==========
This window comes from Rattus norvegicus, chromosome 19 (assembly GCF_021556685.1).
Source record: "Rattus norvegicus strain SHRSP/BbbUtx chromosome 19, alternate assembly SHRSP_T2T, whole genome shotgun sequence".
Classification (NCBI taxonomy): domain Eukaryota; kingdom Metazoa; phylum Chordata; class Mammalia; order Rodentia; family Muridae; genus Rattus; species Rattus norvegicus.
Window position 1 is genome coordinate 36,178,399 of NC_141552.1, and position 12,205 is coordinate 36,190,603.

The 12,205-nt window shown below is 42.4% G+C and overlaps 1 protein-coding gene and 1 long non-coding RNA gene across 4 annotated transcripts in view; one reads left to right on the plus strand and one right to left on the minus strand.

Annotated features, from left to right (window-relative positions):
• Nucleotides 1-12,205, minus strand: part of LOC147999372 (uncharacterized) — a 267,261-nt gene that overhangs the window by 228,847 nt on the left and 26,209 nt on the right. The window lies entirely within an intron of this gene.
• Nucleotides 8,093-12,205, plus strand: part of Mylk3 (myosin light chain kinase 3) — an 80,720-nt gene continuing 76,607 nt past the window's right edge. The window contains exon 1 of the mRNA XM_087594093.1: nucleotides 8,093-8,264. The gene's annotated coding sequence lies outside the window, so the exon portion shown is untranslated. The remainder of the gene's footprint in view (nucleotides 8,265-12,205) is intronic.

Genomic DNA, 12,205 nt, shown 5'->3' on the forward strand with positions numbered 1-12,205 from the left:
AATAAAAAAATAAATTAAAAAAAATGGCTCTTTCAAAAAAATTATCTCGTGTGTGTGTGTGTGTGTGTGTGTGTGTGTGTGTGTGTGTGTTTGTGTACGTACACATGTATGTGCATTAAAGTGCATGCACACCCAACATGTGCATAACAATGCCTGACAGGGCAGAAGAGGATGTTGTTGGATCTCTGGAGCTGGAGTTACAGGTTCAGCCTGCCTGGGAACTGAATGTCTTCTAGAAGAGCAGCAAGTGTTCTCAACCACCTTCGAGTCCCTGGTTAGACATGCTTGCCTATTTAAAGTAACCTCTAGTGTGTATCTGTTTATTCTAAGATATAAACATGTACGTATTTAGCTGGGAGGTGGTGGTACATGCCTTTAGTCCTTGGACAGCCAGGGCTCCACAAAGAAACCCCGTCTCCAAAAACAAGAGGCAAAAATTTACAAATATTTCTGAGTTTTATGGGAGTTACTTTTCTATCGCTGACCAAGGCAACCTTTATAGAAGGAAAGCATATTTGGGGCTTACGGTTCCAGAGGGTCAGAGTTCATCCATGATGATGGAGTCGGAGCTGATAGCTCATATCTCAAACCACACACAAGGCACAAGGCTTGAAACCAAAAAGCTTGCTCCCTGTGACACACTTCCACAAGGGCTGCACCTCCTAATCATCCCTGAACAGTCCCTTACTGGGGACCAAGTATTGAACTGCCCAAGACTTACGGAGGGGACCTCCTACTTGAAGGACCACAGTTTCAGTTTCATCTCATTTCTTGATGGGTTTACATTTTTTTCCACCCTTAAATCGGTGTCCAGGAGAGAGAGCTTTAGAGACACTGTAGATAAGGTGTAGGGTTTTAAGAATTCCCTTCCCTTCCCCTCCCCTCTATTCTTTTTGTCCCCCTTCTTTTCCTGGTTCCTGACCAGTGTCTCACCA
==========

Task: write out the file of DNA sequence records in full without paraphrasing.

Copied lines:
This window comes from Rattus norvegicus, chromosome 19 (assembly GCF_021556685.1).
Source record: "Rattus norvegicus strain SHRSP/BbbUtx chromosome 19, alternate assembly SHRSP_T2T, whole genome shotgun sequence".
Classification (NCBI taxonomy): domain Eukaryota; kingdom Metazoa; phylum Chordata; class Mammalia; order Rodentia; family Muridae; genus Rattus; species Rattus norvegicus.
Window position 1 is genome coordinate 36,178,399 of NC_141552.1, and position 12,205 is coordinate 36,190,603.

The 12,205-nt window shown below is 42.4% G+C and overlaps 1 protein-coding gene and 1 long non-coding RNA gene across 4 annotated transcripts in view; one reads left to right on the plus strand and one right to left on the minus strand.

Annotated features, from left to right (window-relative positions):
• Nucleotides 1-12,205, minus strand: part of LOC147999372 (uncharacterized) — a 267,261-nt gene that overhangs the window by 228,847 nt on the left and 26,209 nt on the right. The window lies entirely within an intron of this gene.
• Nucleotides 8,093-12,205, plus strand: part of Mylk3 (myosin light chain kinase 3) — an 80,720-nt gene continuing 76,607 nt past the window's right edge. The window contains exon 1 of the mRNA XM_087594093.1: nucleotides 8,093-8,264. The gene's annotated coding sequence lies outside the window, so the exon portion shown is untranslated. The remainder of the gene's footprint in view (nucleotides 8,265-12,205) is intronic.

Genomic DNA, 12,205 nt, shown 5'->3' on the forward strand with positions numbered 1-12,205 from the left:
AATAAAAAAATAAATTAAAAAAAATGGCTCTTTCAAAAAAATTATCTCGTGTGTGTGTGTGTGTGTGTGTGTGTGTGTGTGTGTGTGTGTTTGTGTACGTACACATGTATGTGCATTAAAGTGCATGCACACCCAACATGTGCATAACAATGCCTGACAGGGCAGAAGAGGATGTTGTTGGATCTCTGGAGCTGGAGTTACAGGTTCAGCCTGCCTGGGAACTGAATGTCTTCTAGAAGAGCAGCAAGTGTTCTCAACCACCTTCGAGTCCCTGGTTAGACATGCTTGCCTATTTAAAGTAACCTCTAGTGTGTATCTGTTTATTCTAAGATATAAACATGTACGTATTTAGCTGGGAGGTGGTGGTACATGCCTTTAGTCCTTGGACAGCCAGGGCTCCACAAAGAAACCCCGTCTCCAAAAACAAGAGGCAAAAATTTACAAATATTTCTGAGTTTTATGGGAGTTACTTTTCTATCGCTGACCAAGGCAACCTTTATAGAAGGAAAGCATATTTGGGGCTTACGGTTCCAGAGGGTCAGAGTTCATCCATGATGATGGAGTCGGAGCTGATAGCTCATATCTCAAACCACACACAAGGCACAAGGCTTGAAACCAAAAAGCTTGCTCCCTGTGACACACTTCCACAAGGGCTGCACCTCCTAATCATCCCTGAACAGTCCCTTACTGGGGACCAAGTATTGAACTGCCCAAGACTTACGGAGGGGACCTCCTACTTGAAGGACCACAGTTTCAGTTTCATCTCATTTCTTGATGGGTTTACATTTTTTTCCACCCTTAAATCGGTGTCCAGGAGAGAGAGCTTTAGAGACACTGTAGATAAGGTGTAGGGTTTTAAGAATTCCCTTCCCTTCCCCTCCCCTCTATTCTTTTTGTCCCCCTTCTTTTCCTGGTTCCTGACCAGTGTCTCACCA